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Not as good as Ron Wood's solo stuff
on June 24, 2013
Keith's two solo albums get a lot of praise in general, being considered generally much better than Mick's; no one, however, mentions Ron Wood's numerous solo albums, which are definitely the best of the three (four, if you count Mick Taylor's dull offering). Keith tends to get funky and experimental, to Wood's solid rock writing, and on Keith's first outing you get a bit of a jam feel with all sorts of unconventional song structures. There's weird bass sounds on the opening track "Big Enough", the weird string mutations of "Struggle", a relatively straight forward rocker, and then the odd '50s doo-wopabilly of "I Could Have Stood You Up" (the Stones never farmed this sort of Stray Cats territory). "You Don't Move Me", an ode to Mick Jagger, is a decent rocker, but it suffers from an overdose of backup vocals in the chorus, and a generally loose song structure. "How I Wish" is a nice song, while "Rockawhile" is more jam-y (the keyboards are horrible, though, although the accompanying vocals are soulful). "Whip It Up" is a solid rocker, while "Locked Away" is a mellow song that again suffers from too much background vocals. Closing track "It Means A Lot" is jam-y and meandering. Not bad.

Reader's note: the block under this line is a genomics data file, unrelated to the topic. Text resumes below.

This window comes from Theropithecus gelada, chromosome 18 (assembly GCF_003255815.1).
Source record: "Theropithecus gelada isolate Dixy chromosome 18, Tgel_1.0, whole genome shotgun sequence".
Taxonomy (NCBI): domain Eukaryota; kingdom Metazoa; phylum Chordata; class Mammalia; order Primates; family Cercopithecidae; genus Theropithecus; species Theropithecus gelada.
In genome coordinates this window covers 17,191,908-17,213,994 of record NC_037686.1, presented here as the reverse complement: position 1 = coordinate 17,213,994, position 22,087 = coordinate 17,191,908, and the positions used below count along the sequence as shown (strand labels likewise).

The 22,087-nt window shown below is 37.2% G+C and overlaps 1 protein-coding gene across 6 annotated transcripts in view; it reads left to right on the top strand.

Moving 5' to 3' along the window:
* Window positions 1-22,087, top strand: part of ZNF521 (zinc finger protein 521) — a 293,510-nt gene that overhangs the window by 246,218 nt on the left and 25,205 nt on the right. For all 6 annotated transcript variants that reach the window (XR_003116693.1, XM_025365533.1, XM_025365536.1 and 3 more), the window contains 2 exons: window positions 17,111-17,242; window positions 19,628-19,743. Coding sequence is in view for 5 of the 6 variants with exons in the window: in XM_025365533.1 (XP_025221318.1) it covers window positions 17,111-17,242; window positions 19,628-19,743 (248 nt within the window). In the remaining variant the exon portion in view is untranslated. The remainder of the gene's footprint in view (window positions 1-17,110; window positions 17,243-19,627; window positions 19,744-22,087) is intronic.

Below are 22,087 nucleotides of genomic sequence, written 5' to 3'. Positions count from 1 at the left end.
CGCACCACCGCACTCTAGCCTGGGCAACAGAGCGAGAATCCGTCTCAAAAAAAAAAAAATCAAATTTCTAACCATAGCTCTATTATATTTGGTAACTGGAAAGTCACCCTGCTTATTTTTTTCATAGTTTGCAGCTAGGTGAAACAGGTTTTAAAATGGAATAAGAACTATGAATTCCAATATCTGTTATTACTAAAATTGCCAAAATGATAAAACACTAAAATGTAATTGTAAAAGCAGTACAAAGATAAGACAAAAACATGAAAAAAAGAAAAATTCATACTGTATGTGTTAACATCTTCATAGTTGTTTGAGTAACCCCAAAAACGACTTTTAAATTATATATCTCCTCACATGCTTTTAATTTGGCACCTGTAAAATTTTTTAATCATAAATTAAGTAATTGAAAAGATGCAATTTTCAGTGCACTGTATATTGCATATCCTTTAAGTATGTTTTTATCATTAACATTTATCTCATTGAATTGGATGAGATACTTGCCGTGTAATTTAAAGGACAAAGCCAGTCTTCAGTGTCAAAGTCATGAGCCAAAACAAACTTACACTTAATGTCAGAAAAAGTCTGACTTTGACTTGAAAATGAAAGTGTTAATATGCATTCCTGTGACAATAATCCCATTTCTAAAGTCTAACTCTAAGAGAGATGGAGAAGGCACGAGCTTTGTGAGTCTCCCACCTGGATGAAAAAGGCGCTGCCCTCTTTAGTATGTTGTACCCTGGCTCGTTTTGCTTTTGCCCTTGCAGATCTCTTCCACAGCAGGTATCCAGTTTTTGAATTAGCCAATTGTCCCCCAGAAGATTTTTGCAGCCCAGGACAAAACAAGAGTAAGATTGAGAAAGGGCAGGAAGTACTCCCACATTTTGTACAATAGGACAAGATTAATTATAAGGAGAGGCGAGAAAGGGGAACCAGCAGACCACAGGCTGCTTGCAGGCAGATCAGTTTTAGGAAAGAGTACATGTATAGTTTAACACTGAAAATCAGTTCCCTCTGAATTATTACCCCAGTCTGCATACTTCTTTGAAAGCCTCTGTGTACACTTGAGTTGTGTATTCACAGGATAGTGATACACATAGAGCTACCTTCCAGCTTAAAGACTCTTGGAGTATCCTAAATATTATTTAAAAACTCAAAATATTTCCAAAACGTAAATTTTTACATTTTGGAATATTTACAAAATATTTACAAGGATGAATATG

The album contains the single "Take It So Hard", which is a meaty rocker with a nice rousing chorus, while the best song on the album is "Make No Mistake", a moody little duet Sarah Dash. Also featured on the album singing backups is Mrs Springsteen herself, Patty Scialfa. This came out in 1988, between Stones albums Dirty Work (1986) and Steel Wheels (1989), when Mick and Keith were at their most pissed off with each other (mainly about Mick's solo albums, which came out in 1985 and 1987).
Bottom line is that none of these songs are anywhere as good as the solo songs that Keith sings on the Stones albums, even the ones from the 1990s or the first decade of the new century.